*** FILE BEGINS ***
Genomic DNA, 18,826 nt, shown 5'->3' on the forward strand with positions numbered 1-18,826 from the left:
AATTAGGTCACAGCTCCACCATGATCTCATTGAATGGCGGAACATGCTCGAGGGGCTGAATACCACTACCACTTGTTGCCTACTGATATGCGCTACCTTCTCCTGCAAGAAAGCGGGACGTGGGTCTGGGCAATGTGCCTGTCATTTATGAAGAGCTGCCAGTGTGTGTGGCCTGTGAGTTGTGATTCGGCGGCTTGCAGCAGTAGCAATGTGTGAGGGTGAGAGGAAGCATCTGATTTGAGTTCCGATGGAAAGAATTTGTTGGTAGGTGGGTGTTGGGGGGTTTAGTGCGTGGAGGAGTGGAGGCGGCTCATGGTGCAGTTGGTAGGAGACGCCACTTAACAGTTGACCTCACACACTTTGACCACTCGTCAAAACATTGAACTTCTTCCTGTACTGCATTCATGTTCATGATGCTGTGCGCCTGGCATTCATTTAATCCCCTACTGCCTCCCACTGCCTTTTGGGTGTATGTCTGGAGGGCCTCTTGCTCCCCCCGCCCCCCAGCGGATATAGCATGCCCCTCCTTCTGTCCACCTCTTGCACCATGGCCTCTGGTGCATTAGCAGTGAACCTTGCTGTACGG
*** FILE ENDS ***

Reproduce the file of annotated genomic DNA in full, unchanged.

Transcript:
Genomic DNA, 18,826 nt, shown 5'->3' on the forward strand with positions numbered 1-18,826 from the left:
AATTAGGTCACAGCTCCACCATGATCTCATTGAATGGCGGAACATGCTCGAGGGGCTGAATACCACTACCACTTGTTGCCTACTGATATGCGCTACCTTCTCCTGCAAGAAAGCGGGACGTGGGTCTGGGCAATGTGCCTGTCATTTATGAAGAGCTGCCAGTGTGTGTGGCCTGTGAGTTGTGATTCGGCGGCTTGCAGCAGTAGCAATGTGTGAGGGTGAGAGGAAGCATCTGATTTGAGTTCCGATGGAAAGAATTTGTTGGTAGGTGGGTGTTGGGGGGTTTAGTGCGTGGAGGAGTGGAGGCGGCTCATGGTGCAGTTGGTAGGAGACGCCACTTAACAGTTGACCTCACACACTTTGACCACTCGTCAAAACATTGAACTTCTTCCTGTACTGCATTCATGTTCATGATGCTGTGCGCCTGGCATTCATTTAATCCCCTACTGCCTCCCACTGCCTTTTGGGTGTATGTCTGGAGGGCCTCTTGCTCCCCCCGCCCCCCAGCGGATATAGCATGCCCCTCCTTCTGTCCACCTCTTGCACCATGGCCTCTGGTGCATTAGCAGTGAACCTTGCTGTACGG